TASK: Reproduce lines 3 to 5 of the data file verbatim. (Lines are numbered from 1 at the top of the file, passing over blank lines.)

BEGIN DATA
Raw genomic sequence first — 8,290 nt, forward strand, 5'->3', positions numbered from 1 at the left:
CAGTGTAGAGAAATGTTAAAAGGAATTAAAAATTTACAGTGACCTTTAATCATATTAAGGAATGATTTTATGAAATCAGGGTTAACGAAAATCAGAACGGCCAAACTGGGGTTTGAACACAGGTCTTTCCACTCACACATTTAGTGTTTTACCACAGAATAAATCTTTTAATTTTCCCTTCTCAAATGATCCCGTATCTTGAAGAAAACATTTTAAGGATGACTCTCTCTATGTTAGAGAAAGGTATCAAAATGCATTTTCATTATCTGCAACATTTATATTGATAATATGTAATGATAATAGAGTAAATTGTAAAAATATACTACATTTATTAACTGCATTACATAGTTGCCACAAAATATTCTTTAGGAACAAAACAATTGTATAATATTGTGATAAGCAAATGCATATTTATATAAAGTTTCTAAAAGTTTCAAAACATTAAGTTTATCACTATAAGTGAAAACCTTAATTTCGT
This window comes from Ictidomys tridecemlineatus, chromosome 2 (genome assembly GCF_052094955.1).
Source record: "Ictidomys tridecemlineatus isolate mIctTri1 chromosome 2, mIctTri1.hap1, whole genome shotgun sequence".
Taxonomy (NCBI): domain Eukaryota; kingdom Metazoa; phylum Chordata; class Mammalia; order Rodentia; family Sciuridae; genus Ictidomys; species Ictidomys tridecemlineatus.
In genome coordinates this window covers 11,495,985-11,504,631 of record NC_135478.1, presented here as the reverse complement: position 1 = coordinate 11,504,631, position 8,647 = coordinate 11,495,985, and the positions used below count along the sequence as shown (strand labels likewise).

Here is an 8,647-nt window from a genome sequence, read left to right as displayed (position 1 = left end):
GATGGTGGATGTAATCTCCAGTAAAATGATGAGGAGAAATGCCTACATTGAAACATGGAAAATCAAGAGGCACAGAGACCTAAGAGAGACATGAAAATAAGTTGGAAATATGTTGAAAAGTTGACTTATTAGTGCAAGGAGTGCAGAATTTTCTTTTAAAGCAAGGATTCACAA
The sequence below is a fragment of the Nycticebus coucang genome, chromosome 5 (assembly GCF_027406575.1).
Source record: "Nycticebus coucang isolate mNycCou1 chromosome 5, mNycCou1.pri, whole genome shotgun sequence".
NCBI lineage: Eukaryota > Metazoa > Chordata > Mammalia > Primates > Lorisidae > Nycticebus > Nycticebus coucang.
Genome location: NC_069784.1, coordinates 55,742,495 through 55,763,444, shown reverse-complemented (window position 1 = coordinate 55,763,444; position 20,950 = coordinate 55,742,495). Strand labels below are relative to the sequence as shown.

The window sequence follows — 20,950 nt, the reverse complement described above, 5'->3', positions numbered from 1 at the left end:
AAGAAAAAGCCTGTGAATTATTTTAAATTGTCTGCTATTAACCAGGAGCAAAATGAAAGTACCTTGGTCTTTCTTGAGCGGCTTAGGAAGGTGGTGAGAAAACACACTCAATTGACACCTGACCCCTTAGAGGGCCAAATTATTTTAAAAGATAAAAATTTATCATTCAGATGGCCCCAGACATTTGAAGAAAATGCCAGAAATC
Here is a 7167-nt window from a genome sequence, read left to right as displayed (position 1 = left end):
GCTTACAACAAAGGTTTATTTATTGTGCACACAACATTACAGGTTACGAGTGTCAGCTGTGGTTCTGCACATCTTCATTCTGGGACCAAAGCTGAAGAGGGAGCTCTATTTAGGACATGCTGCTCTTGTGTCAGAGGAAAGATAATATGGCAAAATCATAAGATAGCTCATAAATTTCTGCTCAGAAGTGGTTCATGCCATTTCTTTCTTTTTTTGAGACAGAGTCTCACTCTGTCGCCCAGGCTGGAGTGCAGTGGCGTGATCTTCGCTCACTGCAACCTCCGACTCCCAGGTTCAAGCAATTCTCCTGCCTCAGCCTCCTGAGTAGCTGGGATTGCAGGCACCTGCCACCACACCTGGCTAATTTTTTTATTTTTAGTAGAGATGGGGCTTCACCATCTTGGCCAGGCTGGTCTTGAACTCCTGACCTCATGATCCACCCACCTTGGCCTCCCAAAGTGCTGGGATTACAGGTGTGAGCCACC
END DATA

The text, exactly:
This window comes from Ictidomys tridecemlineatus, chromosome 2 (genome assembly GCF_052094955.1).
Source record: "Ictidomys tridecemlineatus isolate mIctTri1 chromosome 2, mIctTri1.hap1, whole genome shotgun sequence".
Taxonomy (NCBI): domain Eukaryota; kingdom Metazoa; phylum Chordata; class Mammalia; order Rodentia; family Sciuridae; genus Ictidomys; species Ictidomys tridecemlineatus.